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Home Prices in the “13 Original Colonies”

The original 13 U.S. states are among the country’s most desirable, and most expensive, places to live, according to LendingTree.

To celebrate the Fourth of July, LendingTree, the nation’s largest online loan marketplace, has taken a look at the states that were present at the birth of the country,” said LendingTree Chief Economist Tendayi Kapfidze. “Specifically, we analyzed the modern-day states born out of the 13 colonies that declared their independence from Great Britain in 1776.”

LendingTree states that the weighted average home price in the former 13 colonies is $239,351, $27,000 higher than the weighted average home price of $212,635 for the rest of the U.S. Despite their age, these areas are cultural hubs, with some of the nation’s largest economies, meaning there is still high demand for housing in these states.

While the average home price was high, the median home price in each state studied are affordable to those who earn the state’s median income. Kapfidze notes that even if a state might appear affordable, not every town or city within it will be affordable to someone making the state’s median income.

In every capital city in these 13 states except for Boston, median priced homes are affordable to median income earners. Boston is notoriously pricey, and a median income would not be enough to afford the monthly payment on a median priced home, compared to more affordable capital cities such as Concord, New Hampshire and Raleigh, North Carolina, which are more affordable to median income earners.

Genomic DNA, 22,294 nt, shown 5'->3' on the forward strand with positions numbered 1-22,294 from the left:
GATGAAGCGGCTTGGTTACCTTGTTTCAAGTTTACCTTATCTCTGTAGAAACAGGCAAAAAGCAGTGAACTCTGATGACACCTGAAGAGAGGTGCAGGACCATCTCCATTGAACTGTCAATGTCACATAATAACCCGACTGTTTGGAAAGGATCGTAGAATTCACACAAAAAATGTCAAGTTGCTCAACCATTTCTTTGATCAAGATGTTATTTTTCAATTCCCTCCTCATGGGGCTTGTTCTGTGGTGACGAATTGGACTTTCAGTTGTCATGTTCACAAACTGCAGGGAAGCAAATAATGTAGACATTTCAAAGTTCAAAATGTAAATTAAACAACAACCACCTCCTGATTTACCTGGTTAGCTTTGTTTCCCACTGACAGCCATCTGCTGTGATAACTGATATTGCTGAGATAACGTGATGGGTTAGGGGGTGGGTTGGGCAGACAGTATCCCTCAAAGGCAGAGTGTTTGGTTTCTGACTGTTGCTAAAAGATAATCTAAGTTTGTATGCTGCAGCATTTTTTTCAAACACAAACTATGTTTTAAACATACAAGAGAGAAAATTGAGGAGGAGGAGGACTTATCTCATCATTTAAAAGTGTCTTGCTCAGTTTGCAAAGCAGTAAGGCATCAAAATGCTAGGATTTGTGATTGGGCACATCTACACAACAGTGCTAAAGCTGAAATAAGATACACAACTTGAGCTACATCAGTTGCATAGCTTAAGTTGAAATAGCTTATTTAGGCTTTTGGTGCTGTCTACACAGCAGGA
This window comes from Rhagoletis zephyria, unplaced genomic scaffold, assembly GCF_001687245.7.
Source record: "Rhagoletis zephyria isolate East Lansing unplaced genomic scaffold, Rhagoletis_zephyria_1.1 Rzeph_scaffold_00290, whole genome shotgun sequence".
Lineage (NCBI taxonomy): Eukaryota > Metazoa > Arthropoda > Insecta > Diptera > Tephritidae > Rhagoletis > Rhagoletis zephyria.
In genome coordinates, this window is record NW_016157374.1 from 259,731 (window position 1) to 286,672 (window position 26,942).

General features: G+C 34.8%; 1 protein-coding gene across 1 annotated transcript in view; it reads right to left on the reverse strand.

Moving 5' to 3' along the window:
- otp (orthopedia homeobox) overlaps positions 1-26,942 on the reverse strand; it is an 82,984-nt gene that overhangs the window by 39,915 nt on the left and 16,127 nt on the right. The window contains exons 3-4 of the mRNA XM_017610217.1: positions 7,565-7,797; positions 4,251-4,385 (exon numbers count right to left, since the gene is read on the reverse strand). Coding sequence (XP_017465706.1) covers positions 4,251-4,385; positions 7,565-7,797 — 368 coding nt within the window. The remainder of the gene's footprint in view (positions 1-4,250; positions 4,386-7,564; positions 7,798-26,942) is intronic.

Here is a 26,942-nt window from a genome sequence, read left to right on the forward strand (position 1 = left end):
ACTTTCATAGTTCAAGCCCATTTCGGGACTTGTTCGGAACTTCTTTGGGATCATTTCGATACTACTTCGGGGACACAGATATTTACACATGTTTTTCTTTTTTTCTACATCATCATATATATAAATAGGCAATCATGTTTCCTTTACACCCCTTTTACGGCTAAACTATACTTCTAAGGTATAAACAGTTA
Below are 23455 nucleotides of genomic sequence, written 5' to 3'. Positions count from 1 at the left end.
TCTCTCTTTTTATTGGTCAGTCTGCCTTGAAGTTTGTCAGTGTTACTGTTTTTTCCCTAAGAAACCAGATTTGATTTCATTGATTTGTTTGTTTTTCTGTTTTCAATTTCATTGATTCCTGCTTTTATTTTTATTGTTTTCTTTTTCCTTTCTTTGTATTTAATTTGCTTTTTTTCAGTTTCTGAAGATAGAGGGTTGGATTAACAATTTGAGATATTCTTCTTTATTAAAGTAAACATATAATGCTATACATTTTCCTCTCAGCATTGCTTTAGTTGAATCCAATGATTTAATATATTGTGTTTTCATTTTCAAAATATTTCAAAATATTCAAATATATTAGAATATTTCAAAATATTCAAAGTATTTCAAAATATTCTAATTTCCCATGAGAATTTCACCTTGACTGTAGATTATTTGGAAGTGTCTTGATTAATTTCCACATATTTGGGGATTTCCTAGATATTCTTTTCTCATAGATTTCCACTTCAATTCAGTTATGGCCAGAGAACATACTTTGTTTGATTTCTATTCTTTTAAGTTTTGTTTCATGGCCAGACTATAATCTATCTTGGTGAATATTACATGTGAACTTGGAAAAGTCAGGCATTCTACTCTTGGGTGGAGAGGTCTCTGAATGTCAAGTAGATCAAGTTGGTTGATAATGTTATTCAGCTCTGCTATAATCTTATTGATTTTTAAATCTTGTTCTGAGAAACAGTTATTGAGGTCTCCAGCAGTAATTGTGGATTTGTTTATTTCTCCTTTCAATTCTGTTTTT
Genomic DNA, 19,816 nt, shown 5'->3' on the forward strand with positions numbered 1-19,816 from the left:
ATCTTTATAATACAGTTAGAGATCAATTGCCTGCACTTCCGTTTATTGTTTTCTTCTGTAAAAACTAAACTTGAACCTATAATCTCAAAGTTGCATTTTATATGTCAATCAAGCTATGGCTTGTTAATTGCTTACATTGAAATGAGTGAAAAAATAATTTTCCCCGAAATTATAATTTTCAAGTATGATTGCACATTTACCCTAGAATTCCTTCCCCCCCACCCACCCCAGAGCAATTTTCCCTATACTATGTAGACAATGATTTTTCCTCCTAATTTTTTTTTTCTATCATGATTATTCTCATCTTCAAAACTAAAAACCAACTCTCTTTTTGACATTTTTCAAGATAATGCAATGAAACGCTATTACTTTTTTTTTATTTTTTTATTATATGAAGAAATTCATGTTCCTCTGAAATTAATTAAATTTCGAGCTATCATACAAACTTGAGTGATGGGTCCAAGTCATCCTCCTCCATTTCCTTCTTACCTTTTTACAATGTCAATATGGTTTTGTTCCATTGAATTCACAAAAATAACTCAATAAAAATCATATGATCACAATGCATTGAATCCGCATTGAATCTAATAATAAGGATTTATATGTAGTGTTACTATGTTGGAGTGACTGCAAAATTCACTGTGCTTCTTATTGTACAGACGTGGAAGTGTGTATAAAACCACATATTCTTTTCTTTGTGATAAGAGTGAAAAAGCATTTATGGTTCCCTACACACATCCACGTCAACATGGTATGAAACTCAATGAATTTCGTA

New Hampshire is the most affordable of the original 13 states, with a median home value of $244,900 and a median salary of $71,305. New Hampshire capital Concord is also the most affordable capital, with a median home value of $212,600, and a median salary of $61,310.

The least affordable state is New York, with a median home value of $293,000, which is less than Massachuset’s median value of $352,600, but New York’s median income is slightly less, at $62,765, plus an affordability surplus of just $292.

About Author: Seth Welborn

Seth Welborn is a Harding University graduate with a degree in English and a minor in writing. He is a contributing writer for MReport. An East Texas Native, he has studied abroad in Athens, Greece and works part-time as a photographer.
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